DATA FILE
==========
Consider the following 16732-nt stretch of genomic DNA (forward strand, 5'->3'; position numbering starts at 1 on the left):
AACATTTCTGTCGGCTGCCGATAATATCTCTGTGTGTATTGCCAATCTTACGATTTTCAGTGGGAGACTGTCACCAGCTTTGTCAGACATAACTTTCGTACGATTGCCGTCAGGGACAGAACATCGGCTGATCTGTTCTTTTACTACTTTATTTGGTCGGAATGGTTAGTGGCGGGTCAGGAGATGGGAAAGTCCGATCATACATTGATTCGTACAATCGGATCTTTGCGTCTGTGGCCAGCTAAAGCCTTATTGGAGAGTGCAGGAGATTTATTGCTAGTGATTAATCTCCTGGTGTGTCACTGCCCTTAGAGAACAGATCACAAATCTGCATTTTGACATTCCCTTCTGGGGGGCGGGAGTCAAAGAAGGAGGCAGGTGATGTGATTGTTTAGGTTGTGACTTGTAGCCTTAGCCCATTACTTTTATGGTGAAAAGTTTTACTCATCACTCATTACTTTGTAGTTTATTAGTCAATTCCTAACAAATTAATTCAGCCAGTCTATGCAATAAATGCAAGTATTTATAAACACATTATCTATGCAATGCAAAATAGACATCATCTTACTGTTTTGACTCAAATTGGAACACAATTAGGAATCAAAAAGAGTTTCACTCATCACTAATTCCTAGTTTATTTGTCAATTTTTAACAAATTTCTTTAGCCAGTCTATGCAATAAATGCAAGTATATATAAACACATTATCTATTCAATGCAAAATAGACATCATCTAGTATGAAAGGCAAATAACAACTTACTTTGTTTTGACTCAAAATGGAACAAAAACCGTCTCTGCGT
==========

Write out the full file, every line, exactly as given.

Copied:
Consider the following 16732-nt stretch of genomic DNA (forward strand, 5'->3'; position numbering starts at 1 on the left):
AACATTTCTGTCGGCTGCCGATAATATCTCTGTGTGTATTGCCAATCTTACGATTTTCAGTGGGAGACTGTCACCAGCTTTGTCAGACATAACTTTCGTACGATTGCCGTCAGGGACAGAACATCGGCTGATCTGTTCTTTTACTACTTTATTTGGTCGGAATGGTTAGTGGCGGGTCAGGAGATGGGAAAGTCCGATCATACATTGATTCGTACAATCGGATCTTTGCGTCTGTGGCCAGCTAAAGCCTTATTGGAGAGTGCAGGAGATTTATTGCTAGTGATTAATCTCCTGGTGTGTCACTGCCCTTAGAGAACAGATCACAAATCTGCATTTTGACATTCCCTTCTGGGGGGCGGGAGTCAAAGAAGGAGGCAGGTGATGTGATTGTTTAGGTTGTGACTTGTAGCCTTAGCCCATTACTTTTATGGTGAAAAGTTTTACTCATCACTCATTACTTTGTAGTTTATTAGTCAATTCCTAACAAATTAATTCAGCCAGTCTATGCAATAAATGCAAGTATTTATAAACACATTATCTATGCAATGCAAAATAGACATCATCTTACTGTTTTGACTCAAATTGGAACACAATTAGGAATCAAAAAGAGTTTCACTCATCACTAATTCCTAGTTTATTTGTCAATTTTTAACAAATTTCTTTAGCCAGTCTATGCAATAAATGCAAGTATATATAAACACATTATCTATTCAATGCAAAATAGACATCATCTAGTATGAAAGGCAAATAACAACTTACTTTGTTTTGACTCAAAATGGAACAAAAACCGTCTCTGCGT